Will I Have Blood Related Problems After Gastric Bypass Surgery

I am due to have gastric bypass surgery in 24 days and am worried. I have been advised that several years down the line I will experience blood related problems. Is it true that there can be blood related complications? If so, what kind of complications and are they serious?

Doctor Answers 3

Nutritional and Metabolic Consequences of Gatric Bypass (Weight Loss) Surgery

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You are about to undergo a very serious and life changing operation. Yet, your question discloses a serious lack of understanding of what you are about to have. I strongly urge you to have this and ALL questions you may have fully answered by your surgeon. As a summary, there are MANY surgical ways in which surgeons can change your intestines to bring about weight loss. They can be divided into one of 3 classes: - RESTRICTIVE (the stomach is made much smaller not allowing a large food intake) - MALABSORPTIVE (large segments of the intestines are passed over thereby greatly reducing the amount of nutrients taken up by the body) - BOTH Restrictive and Malabsorptive (Roux en Y Gastric Bypass) If you havde an operation that falls into one of the last 2 groups you will NOT be able to absorb sufficient nutrients from the food. If not supplemented and followed up you could definitely end up with severe anemia. Speak with your surgeon. Dr. Peter Aldea

Memphis Plastic Surgeon

Anemia after gastric bypass

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Gastric bypass, depending upon the type you have, changes the way your body absorbs nutrients.  Some nutrients are needed to prevent anemia and other things, like vitamin deficiencies.  Your surgeon should review your postoperative dietary and supplement needs in detail, so you can prevent or treat any potential problems.  The benefits of massive weight loss are so great that they tend to overshadow potential complications.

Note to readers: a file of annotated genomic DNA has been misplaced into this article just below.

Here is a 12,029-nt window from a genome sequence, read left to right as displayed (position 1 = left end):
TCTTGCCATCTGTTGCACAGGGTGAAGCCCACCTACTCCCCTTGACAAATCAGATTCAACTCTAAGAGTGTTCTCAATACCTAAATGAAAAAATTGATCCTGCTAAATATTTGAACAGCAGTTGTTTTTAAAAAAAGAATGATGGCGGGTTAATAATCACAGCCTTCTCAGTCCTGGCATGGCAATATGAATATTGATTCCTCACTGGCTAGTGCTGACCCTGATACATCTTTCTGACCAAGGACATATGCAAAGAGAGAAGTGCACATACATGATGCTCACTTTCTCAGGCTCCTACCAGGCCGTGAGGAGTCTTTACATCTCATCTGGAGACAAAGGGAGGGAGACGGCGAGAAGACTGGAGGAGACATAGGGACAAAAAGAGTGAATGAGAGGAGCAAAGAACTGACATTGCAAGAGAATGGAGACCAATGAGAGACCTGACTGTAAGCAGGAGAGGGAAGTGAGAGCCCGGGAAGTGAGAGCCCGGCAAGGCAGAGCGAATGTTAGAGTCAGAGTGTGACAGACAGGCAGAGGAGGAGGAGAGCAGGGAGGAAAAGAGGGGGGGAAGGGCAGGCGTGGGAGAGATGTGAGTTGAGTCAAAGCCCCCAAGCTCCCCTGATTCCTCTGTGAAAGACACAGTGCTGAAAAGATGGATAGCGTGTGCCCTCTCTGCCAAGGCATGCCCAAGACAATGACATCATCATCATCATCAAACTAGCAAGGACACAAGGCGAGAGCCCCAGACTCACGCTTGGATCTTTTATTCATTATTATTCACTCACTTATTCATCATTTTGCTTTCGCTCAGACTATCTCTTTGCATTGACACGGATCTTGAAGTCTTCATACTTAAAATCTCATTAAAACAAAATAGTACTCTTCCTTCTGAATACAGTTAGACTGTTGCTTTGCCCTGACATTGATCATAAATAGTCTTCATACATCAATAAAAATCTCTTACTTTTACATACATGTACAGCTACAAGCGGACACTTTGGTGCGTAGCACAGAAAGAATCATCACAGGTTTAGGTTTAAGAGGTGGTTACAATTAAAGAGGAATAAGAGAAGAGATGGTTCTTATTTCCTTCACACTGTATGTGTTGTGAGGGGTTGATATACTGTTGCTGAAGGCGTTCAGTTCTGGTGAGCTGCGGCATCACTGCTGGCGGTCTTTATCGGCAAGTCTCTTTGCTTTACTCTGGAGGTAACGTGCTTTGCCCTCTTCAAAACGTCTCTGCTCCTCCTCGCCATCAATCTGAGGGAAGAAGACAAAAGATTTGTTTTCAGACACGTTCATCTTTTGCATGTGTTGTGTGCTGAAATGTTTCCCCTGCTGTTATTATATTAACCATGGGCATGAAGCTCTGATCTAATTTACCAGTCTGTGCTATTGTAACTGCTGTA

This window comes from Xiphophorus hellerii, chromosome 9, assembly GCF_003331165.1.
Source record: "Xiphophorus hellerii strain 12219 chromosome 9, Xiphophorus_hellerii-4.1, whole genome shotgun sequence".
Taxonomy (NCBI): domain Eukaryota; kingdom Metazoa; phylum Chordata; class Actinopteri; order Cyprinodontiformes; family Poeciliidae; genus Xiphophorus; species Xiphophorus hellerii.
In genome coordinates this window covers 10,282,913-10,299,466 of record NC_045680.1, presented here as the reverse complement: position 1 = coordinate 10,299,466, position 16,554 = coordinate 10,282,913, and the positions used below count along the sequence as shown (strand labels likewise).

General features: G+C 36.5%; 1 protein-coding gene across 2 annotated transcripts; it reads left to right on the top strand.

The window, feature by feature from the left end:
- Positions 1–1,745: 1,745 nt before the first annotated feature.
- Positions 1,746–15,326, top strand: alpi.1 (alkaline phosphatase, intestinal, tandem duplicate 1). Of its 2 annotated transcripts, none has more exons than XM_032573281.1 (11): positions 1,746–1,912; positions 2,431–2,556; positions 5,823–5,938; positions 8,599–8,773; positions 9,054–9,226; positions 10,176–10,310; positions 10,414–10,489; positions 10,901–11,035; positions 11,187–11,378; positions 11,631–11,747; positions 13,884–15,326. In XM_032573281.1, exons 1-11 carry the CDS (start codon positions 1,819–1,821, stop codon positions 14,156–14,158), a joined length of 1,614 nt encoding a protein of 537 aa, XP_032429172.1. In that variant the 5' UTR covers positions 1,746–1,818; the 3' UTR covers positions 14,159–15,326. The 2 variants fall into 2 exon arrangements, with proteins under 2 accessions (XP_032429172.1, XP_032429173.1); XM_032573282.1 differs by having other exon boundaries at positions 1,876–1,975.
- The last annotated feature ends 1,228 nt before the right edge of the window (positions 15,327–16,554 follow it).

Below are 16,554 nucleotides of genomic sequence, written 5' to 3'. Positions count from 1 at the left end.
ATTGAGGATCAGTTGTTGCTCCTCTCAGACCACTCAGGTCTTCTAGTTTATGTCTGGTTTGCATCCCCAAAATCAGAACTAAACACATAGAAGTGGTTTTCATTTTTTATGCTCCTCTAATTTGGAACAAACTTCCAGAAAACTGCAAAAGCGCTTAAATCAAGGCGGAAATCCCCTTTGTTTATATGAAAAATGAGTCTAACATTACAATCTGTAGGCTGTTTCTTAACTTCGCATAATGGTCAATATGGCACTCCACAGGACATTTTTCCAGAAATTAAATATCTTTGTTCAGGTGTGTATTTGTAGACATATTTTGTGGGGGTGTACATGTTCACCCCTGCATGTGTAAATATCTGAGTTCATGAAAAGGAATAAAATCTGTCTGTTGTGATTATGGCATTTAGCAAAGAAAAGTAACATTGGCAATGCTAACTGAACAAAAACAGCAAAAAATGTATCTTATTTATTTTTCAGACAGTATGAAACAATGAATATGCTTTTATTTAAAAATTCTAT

Carmen Kavali, MD
Atlanta Plastic Surgeon
4.6 out of 5 stars 46 reviews

Blood problems or anemia following gastric bypass or bariatric surgery

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You should discuss and have a full understanding of this prior to surgery. Generally the risk of this is low and may be more related to the risk of transfusion. Malabsorption syndromes can occasionally produce iron deficiency anemia or pernicious anemia.

Otto Joseph Placik, MD
Chicago Plastic Surgeon
4.9 out of 5 stars 86 reviews

These answers are for educational purposes and should not be relied upon as a substitute for medical advice you may receive from your physician. If you have a medical emergency, please call 911. These answers do not constitute or initiate a patient/doctor relationship.